It can’t buy love, but it can buy corruption …

commentary 4-4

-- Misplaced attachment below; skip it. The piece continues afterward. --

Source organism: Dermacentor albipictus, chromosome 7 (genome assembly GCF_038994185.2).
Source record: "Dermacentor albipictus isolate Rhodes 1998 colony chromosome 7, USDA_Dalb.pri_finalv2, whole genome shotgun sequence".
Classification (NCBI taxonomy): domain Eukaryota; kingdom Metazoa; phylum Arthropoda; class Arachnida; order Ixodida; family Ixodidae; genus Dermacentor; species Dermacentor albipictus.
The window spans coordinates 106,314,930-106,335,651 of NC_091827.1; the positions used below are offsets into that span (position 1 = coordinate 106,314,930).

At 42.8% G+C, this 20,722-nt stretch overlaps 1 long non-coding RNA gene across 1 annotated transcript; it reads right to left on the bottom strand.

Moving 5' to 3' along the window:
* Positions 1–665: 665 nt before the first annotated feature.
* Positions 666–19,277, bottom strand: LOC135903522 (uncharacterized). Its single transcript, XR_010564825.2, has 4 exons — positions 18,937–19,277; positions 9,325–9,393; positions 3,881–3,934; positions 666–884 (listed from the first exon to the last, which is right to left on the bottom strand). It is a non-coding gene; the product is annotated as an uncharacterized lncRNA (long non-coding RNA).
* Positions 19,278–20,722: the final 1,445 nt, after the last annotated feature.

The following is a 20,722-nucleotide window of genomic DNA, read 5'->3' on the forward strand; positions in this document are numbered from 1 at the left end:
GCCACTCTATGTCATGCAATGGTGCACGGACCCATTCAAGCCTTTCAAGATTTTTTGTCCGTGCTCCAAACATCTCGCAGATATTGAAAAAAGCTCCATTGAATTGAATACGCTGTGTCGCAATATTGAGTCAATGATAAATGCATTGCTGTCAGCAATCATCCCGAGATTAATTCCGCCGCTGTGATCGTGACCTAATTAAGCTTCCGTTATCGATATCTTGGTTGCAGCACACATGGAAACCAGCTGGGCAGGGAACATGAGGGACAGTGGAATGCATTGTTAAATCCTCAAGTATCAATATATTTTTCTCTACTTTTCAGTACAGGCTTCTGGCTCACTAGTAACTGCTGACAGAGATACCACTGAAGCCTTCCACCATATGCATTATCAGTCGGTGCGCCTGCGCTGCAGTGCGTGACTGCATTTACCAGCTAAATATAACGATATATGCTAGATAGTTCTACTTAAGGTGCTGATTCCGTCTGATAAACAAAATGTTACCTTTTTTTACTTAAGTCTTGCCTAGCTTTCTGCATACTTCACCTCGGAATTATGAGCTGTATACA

The signals of corruption in the NCAA are disturbing to say the least and it’s no surprise the majority of 48 major infractions cases referenced by NCAA President Mark Emmert in an interview with USA Today are either at the BCS football level or the division I basketball level.  The stakes at those levels are so high the lords of those programs at many of the major universities are willing to assume the risks of turning a blind eye.  The case of Rutgers men’s basketball coach Mike Rice isn’t the only troubling situation to jump onto the NCAA’s dockett this week, though it did take a particularly bothersome turn yesterday, the day Rice was fired.  In an interview with a Philadelphia radio station a former team manager stated that the behavior displayed in the video that led to Rice’s downfall, showing him physically, verbally and psychologically abusing players in practice, was business as usual.  As the former manager pointed out, those practices were held at the on campus R-A-C, which houses all of the athletic department offices.  For Rice’s conduct to go unmentioned for three years required a lot of turned heads.  The other major issue to confront the NCAA surfaced at Auburn where former football players claim that, under Gene Chizik’s tenure as head coach, grades were altered to keep players eligible and players who considered entering the NFL draft after their junior years were offered thousands of dollars to stay in school.  Under Chizik Auburn won the national championship in 2011.  Altering grades requires cooperation beyond the football program and a slush fund large enough to offer payments to players is an indication of lack of institutional control.  Neither situation is a case of one man corrupting the system for the sake of his own record or his own job security.  The stakes are so high in the NCAA a lot of jobs beyond a sports program are dependent on the success of that program, and the range of those stakes is quite wide.  Money is only part of it, though the money negotiated on an annual basis by the NCAA and member institutions is almost enough to bail out the European Union.  In some cases the fiscal future on an entire institution is at stake.  The amount of NCAA money an institution takes in, and the size of the conference pie from which it slices it’s own piece, depends greatly on conference affiliation.  At least one university has already been denied a conference upgrade, at least in part, over concerns about the ethical conduct of a coach.  Evidence of the awareness of Rutgers officials of the actions of Mike Rice, is already documented to last fall, when the university was expecting an invitation to the Big Ten while the Big East was crumbling around it.  There would be no way to put a long term figure on the value of such a move, suffice it to say it would be many times more than mob wars have started over.  With a suggestive stream of transfers from the basketball program over the coach’s conduct at practices that were held right under the ahtletic director’s nose, there would certainly be some legitimacy to asking how much university officials above the athletic department level knew about Rice’s actions, and for how long.  While Emmert talks with USA Today about efforts to clean up the corruption in the NCAA someone should remind him you only get what you pay for, or, in this case, you get what you get paid for.  With a comment from the sports world, I’m Scott Gray.



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